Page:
A European Union plan to extend carbon pricing to the fuel used in cars and to heat homes is facing a wall of early resistance from countries and lawmakers fearing a public pushback unless backers find ways to compensate those worst hit.
According to leaked drafts, the scheme would set up an Emissions Trading Scheme (ETS) for transport and heating, creating a market price for carbon – a price that fuel suppliers are likely to pass on to Europe’s half a billion consumers in the form of higher bills.
Expected to be part of a package of proposals on July 14 aimed at ensuring the EU hits a target of cutting net emissions by 55% by 2030, it has been singled out by some capitals as something that could hurt the poorest in the 27-nation bloc.
Some even raise the prospect of it triggering “yellow vest” movements like the often violent protests that spread across France from late 2018 after an attempt to raise fuel taxes.
“This is a big risk for the willingness among the population to go forward with the transition,” one EU official said, of the EU’s goal to move towards a climate-neutral economy.
“We have to tread very carefully.”
If they go ahead with it next week, European Commission policy-drafters promise to add social protections, including by channeling some revenues from the new ETS into a social fund to support the needy.
But critics question whether risking a political backlash is wise for something they say will only indirectly influence consumers’ behaviour – especially when the EU is already planning tougher car CO2 standards and energy-saving requirements for buildings to curb emissions in those sectors.
“Taking such a political risk for a limited gain, I think it’s not worth it,” Pascal Canfin, a member of French President Emmanuel Macron’s La Republique En Marche! movement and chair of the European Parliament’s environment committee, told Reuters.
Canfin, who created a stir in June by declaring the plan “political suicide”, described it as a de facto regressive tax and cited analysis by the Commission itself suggesting an ETS for road transport would cut emissions by barely 3%.
Any plan proposed by the Commission must be negotiated and eventually approved by the European Parliament and member states.
The EU’s existing carbon market has slashed emissions in the power sector and supporters say that success can be replicated elsewhere, to encourage consumers to make greener choices.
“A carbon price is the most efficient way to encourage businesses and households to cut emissions,” said Elisabetta Cornago, research fellow at the Centre for European Reform in Brussels, adding that such policies should aim to redistribute any revenues generated to low-income households.
The economic, political and social backdrop to next week’s announcement is certainly challenging.
A year-long market rally in crude oil on the back of hopes of global economic recovery has already pushed energy prices and inflation rates higher, while the pandemic has exacerbated existing wealth inequalities.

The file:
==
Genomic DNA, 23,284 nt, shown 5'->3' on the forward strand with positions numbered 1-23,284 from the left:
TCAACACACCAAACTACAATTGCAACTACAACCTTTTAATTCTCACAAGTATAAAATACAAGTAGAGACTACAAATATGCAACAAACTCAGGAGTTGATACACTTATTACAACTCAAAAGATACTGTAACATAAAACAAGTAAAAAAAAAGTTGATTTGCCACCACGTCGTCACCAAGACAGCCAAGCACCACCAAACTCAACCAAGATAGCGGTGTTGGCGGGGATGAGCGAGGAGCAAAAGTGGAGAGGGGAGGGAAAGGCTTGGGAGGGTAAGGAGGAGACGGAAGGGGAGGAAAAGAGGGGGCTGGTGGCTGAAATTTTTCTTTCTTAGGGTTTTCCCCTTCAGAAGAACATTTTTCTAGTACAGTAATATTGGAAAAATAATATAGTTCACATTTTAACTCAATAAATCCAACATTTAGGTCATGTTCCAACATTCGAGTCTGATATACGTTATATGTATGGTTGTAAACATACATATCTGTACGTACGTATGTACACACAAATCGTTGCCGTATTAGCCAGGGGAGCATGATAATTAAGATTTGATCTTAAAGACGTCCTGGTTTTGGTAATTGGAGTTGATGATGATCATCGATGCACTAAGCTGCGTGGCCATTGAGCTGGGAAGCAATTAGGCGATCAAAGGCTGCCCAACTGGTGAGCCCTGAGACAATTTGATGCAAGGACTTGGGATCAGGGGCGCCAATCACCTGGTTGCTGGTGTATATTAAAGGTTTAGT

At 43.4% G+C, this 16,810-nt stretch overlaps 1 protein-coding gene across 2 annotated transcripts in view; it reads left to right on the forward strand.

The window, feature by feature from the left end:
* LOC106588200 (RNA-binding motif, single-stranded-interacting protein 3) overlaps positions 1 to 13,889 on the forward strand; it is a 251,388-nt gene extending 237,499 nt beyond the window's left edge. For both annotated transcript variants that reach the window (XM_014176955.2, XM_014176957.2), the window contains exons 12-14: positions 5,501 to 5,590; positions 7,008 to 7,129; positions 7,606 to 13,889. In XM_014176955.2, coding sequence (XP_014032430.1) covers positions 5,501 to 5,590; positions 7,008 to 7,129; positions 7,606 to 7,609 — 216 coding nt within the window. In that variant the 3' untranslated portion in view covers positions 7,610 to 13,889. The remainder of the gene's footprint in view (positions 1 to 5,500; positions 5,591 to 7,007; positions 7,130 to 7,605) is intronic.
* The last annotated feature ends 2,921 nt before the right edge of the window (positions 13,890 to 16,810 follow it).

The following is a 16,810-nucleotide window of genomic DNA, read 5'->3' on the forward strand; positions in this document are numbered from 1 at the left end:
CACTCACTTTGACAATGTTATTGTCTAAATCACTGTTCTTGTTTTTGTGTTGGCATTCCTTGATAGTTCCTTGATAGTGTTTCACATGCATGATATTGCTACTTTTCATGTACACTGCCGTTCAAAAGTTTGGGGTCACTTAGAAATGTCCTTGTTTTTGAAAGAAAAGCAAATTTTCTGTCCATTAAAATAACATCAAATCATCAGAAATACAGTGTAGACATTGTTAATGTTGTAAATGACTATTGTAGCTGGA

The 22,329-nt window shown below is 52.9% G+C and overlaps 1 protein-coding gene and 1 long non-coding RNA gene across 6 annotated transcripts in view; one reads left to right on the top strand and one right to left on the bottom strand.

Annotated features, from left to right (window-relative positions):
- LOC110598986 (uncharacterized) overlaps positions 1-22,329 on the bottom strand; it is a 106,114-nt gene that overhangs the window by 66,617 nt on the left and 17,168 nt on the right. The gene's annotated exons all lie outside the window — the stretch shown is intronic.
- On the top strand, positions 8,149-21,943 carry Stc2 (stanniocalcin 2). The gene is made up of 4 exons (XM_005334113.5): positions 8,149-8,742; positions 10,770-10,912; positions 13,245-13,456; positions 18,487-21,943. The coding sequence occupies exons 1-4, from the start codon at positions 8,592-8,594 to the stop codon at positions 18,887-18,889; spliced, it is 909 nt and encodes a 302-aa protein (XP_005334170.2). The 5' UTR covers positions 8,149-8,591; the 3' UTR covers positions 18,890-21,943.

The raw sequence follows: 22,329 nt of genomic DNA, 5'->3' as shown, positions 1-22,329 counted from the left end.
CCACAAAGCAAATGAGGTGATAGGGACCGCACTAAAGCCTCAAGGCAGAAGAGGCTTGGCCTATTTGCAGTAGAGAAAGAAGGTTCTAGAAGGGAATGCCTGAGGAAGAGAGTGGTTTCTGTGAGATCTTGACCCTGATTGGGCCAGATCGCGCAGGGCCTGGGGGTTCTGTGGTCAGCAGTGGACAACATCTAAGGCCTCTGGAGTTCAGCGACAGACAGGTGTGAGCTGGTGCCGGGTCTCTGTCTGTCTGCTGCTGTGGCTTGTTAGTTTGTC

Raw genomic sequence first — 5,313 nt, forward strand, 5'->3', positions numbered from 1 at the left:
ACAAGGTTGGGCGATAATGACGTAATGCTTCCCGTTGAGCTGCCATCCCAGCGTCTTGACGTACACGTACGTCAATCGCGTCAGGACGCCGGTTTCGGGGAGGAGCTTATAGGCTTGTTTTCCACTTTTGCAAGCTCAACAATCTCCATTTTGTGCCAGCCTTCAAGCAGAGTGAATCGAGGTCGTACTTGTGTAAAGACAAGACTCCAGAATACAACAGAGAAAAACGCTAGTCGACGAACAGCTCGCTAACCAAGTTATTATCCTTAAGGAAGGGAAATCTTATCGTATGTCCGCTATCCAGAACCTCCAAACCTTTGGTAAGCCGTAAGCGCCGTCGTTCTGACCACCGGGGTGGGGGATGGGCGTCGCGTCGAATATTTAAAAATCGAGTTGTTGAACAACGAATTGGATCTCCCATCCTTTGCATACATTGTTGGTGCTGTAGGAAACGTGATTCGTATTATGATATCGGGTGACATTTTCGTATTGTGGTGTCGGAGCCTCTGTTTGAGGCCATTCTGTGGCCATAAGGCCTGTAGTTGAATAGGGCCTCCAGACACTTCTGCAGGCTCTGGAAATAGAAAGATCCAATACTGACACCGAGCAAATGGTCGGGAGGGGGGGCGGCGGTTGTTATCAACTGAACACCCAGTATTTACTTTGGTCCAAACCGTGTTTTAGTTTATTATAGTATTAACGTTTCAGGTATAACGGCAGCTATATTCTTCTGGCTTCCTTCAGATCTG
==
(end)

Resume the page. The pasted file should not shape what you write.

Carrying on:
Surveys show a large majority of Europeans support the EU’s ambitious emissions-cutting goals. But even those who support tackling climate change are reluctant to pay for it directly.
A poll last month found that 75% of Germans rejected fuel price hikes as a way of addressing climate change.
In theory, a carbon pricing mechanism should be the most politically palatable way of achieving emission-cutting goals -less visible and draconian than upfront tax increases.
In Canada, a carbon polluting pricing system hailed by some as a model scheme included a rebate that people can claim back via their annual tax filings. But in Europe, tax remains very much in the hands of member states.
“The EU just doesn’t have the competency to give direct payments,” said Michael Bloss, a European Parliament lawmaker for the German Greens, who urge the EU to target companies instead, for example by banning combustion engine car sales.
The Commission has yet to reveal the details of the policy’s social fund to support those in need – such as consumers who cannot change their travel behaviour due to limited transport options or because they rent their home so cannot replace an inefficient boiler.
“It’s too much to expect people to react rationally to price signals unless actions like building renovation are made a lot easier and cheaper,” said Brook Riley, head of EU affairs for insulation manufacturer Rockwool, who said ETS proceeds should be earmarked for such measures.
Another challenge is that poorer ex-communist countries in the east which rely more on coal-fuelled energy worry that an EU-wide price would hit them hardest.
“A strong compensation mechanism would need to be in place to minimalise negative social consequences,” an official from one EU country said, adding that some poorer countries have an older – and thus dirtier – car fleet than the EU average.
With transport and heating not due to face CO2 costs until 2026, according to a draft version of the policy seen by Reuters, the sting will not be felt until after September’s German election or the French presidential race in 2022, two defining moments for Europe’s future political make-up.
It also provides ample time for countries to prepare, for example by using the billions of euros available from the EU’s post-pandemic recovery fund to build charging stations for electric cars or make buildings more energy-efficient.
But cutting carbon emissions will always carry a price tag, and Cornago said policymakers would need to spell that out for the public: “It’s important that the Commission and member states don’t let the extreme parties handle the headlines.”